Saturday, October 17, 2009

Shenzhen Ping Pong: backhand forehand drill

It's been a while since I've blogged about ping pong.

(Last entry in a series about learning the basic reverse penhold backhand stroke is here.)

What hasn't been covered though is the integration of the reverse penhold backhand into the game. This one can do after initial acquisition of the stroke.

One can do this with any practice partner who can return or block a ball with reasonable consistency: a basket of balls can make up to some extent for a high-level player or coach (though it is likely more balls of higher quality will be returned by a good coach).

A first step towards integration is to be able to do drills where a practice partner will direct one ball to each side of the table in turn. This kind of drill, as opposed to the "static" kind (in which the ball is directed to the same side each time), significantly increases the difficulty level because one is forced to move, adjust and recover in rapid succession. It is one thing to be able to consistently play the ball from one side only, quite another to be able to do it on the fly.

Any weakness in set up and balance not apparent during a static drill will be exposed here, manifesting as poorer quality shots as the rally progresses from the first ball to subsequent ones.

The following Youtube clip took place in Warabi (蕨) municipal sports center in Saitama prefecture (埼玉県), just outside metropolitan Tokyo but nearly 3000 km from the practice tables of the Century South China Club in Shenzhen.

(My friend Hideya Watanabe is my willing practice partner. The drill is to drive the ball back to his backhand side irrespective of whether the ball comes to my forehand or backhand.)

(Direct link: here.)

Viewing a recording of the drill is especially helpful in spotting weaknesses and details that one can earmark for improvement next practice.

(As I'm also using the forehand stroke, I can see that it needs work in setup and followthrough... but that's another topic!)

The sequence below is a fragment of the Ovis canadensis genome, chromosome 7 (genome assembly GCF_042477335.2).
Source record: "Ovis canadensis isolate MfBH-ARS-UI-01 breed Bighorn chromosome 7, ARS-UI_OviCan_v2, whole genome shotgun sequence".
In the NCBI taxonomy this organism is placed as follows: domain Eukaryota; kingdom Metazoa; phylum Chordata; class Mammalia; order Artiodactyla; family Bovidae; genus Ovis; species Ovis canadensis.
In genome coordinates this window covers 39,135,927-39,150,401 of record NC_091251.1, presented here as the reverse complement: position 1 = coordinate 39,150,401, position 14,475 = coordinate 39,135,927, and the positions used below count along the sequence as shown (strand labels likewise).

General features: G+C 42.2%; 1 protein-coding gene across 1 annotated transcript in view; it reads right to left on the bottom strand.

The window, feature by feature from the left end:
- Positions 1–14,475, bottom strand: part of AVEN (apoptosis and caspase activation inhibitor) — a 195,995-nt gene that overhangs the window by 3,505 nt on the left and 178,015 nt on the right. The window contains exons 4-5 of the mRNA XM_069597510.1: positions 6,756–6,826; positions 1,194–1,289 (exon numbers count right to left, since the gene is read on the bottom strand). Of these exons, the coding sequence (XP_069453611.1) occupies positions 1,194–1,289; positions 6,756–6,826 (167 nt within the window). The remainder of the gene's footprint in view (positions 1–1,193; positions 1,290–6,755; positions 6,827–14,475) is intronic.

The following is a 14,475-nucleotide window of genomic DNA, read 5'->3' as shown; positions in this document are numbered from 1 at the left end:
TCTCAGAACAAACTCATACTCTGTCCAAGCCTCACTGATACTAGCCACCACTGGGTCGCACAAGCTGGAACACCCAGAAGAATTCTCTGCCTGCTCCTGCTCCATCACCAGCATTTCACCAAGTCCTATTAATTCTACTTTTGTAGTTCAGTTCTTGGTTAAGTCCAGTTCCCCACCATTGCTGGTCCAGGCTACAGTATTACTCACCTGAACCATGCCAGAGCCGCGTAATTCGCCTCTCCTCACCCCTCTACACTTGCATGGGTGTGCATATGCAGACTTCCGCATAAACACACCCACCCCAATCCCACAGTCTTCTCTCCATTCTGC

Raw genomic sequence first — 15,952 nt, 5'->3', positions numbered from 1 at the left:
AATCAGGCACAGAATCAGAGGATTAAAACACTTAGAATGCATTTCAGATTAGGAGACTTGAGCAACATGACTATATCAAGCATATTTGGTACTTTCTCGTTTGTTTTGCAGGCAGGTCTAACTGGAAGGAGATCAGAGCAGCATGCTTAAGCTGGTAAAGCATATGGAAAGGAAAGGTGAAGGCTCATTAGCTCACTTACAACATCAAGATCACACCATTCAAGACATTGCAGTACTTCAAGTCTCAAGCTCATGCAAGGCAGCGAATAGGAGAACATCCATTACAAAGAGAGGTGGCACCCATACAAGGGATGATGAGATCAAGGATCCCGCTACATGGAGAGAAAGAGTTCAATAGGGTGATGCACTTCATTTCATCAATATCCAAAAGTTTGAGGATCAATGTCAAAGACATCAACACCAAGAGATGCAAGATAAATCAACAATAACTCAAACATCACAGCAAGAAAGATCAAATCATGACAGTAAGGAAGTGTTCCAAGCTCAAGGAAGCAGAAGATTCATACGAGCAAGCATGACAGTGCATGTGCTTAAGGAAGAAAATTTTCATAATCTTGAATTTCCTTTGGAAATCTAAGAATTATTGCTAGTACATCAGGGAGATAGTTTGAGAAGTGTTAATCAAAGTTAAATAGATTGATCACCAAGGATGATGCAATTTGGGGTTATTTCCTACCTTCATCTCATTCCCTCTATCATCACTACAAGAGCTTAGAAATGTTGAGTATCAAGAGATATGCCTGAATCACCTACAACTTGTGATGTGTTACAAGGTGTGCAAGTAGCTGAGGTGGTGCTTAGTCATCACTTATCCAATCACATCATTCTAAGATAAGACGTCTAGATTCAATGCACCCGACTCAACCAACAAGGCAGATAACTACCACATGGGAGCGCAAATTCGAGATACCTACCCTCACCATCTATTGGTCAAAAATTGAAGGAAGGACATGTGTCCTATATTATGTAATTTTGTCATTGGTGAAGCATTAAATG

Of course, having a good coach give immediate and helpful feedback during the drill is even better.

Fitness-wise, having to move from side to side and hit balls at the rate of nearly one per second can be an aerobic challenge. On this drill, I go through one basket of balls in about 5-6 mins. I recuperate by returning the favor to my friend by feeding the ball for him.

BTW, this drill also illustrates the value of the reverse penhold stroke, I simply cannot imagine doing this drill using penhold forehand only: the amount of footwork required would be staggering!

More drills to come...

Sunday, October 11, 2009


I got iLasiked recently.

I've thought about it on a number of occasions but haven't pulled the trigger until now.

One only has one pair of eyes per lifetime, and online accounts of unsatisfactory outcomes and medical complications on and are enough to give anyone cold feet.

On the other hand, as someone who has been quite myopic (with significant astigmatism) since childhood, the idea of waking up and being able to see a clock without first fumbling blindly for glasses is quite an attractive and novel concept.

Moreover, it'd be nice to ditch at a stroke all the special eyewear for sports that I've accumulated over the years, e.g. prescription googles for swimming, and a prescription facemask for snorkeling and scuba diving. Contact lenses for running and table tennis to avoid sweat causing glasses to slip or become streaked and unclear. Two pairs of ski googles: one to fit over glasses, another for use with contacts. Why not ditch the glasses and just use contacts? I have soft toric lenses but for use on computers or reading, my eyes get easily tired. So I use glasses for those tasks. Also, I can't safely wear contacts during cycling even with eye protection: 50+ mph descents can tear at and dry out one's eyes, putting the lenses at risk of falling out. Moreover, for ultra-distance events, a 24 to 60 hour bike ride with contacts can be quite a trial.

I had an initial 2 hour consultation at an English-speaking clinic in Tokyo where they determined without sales pressure that I was an excellent candidate. Several days later, I returned and paid 360 000 yen ($4000 US) to undergo iLasik surgery, which is supposed to be state-of-the-art.